The 1,068 square foot common house is a simple but extremely flexible building at the center of the site with 3 primary uses: ground floor gathering hall, small kitchen, and two upstairs guest rooms with bathroom and separate entrance.
The main interior gathering space can be set up for various uses, including:
- Group meetings and shared meals
- Music performance, dance parties and other social gatherings
- Exercise and yoga
- Movie projection
- Books and toys for kids
Covered patio areas just outside the common building can be set up for:
- Picnics and barbecues
- Socializing with neighbors
The common house contains a large and small guest room upstairs with a shared full bath for out-of-town guests. These spaces are private and cozy, and can be used by residents to host friends, family, or touring speakers. Hosts are responsible for their guests and for making sure the guest room(s) are promptly cleaned and ready for future guests. There is a nominal per-night charge to cover basic costs (heating, water, maintenance…) associated with the guest rooms. The larger guest room can double as a secondary common space so two group activities happen simultaneously in the common house building.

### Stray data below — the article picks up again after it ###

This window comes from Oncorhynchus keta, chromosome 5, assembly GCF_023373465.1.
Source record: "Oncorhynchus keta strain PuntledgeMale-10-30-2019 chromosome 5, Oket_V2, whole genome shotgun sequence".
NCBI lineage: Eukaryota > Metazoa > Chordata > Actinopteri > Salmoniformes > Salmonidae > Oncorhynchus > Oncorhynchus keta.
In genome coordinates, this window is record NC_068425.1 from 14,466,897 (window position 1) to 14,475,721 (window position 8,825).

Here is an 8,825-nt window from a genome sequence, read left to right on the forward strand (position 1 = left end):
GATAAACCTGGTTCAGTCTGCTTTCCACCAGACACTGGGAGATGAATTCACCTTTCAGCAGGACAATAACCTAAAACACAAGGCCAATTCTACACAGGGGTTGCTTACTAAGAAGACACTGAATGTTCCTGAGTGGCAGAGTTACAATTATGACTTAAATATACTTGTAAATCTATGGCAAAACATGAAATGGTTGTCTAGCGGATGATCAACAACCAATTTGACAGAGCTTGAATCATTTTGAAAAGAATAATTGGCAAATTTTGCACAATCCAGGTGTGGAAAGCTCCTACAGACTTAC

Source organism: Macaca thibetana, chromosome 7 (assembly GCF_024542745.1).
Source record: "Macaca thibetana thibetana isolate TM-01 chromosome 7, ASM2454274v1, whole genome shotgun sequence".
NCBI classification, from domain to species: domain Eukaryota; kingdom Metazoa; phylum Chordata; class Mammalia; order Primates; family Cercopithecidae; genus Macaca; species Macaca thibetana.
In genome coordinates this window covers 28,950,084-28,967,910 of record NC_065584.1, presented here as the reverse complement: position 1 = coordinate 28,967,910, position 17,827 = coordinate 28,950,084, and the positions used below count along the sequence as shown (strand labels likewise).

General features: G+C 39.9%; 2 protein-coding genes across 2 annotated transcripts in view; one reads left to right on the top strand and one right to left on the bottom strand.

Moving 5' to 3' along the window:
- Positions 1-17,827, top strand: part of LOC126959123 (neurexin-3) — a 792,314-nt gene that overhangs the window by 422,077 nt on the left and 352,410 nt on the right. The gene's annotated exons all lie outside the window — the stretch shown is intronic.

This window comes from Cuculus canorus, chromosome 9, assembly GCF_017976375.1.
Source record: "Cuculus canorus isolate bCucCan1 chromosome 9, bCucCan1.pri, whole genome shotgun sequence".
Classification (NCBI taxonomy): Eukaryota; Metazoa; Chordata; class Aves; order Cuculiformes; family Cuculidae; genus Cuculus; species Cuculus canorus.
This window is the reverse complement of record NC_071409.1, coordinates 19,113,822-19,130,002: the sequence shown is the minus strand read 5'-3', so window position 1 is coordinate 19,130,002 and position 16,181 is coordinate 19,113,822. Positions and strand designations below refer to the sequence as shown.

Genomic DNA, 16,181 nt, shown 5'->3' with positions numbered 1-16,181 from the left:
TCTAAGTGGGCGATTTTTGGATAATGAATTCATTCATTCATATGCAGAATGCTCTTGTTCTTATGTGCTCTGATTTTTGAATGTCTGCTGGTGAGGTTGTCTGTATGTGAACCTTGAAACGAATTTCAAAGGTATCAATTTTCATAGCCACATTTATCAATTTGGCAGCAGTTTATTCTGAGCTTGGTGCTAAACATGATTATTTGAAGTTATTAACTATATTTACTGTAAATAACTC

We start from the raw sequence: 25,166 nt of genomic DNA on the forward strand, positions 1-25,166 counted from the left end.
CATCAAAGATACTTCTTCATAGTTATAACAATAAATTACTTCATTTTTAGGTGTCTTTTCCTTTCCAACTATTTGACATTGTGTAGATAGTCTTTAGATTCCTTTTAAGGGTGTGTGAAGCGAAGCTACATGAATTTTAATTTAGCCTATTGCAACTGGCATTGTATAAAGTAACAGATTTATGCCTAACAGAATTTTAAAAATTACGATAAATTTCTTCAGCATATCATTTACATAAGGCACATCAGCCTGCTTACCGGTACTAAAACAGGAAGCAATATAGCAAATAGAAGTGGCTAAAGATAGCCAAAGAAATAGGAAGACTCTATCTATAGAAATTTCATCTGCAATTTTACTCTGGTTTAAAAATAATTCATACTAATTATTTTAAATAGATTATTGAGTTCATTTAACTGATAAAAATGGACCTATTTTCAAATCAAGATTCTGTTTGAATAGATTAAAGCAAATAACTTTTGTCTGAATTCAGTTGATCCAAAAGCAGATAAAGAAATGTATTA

Shared green space
The shared outdoor portions of the site offer both places for kids to play and for adults to relax quietly without commotion. For the kids (and rambunctious adults) there’s an always-changing medley of swings, play equipment, and maybe a tree fort. For adults (and quiet kids), there are hammocks and patio furniture for chilling out.
Additional shared common amenities:
- A 4,400 square-foot community garden
- Bike storage rooms plus covered, lockable wall racks
- A central courtyard, anchored by a magnificent Oregon oak tree, serves as a community gathering space or play field
- 19 existing trees have been preserved, including a 48” oak, a 32” deodar cedar, a stand of fir trees, and a small grove of hardwoods
- Extensive new edible landscaping, including espalier fruit trees and berry hedges
- Bee hives and chicken coops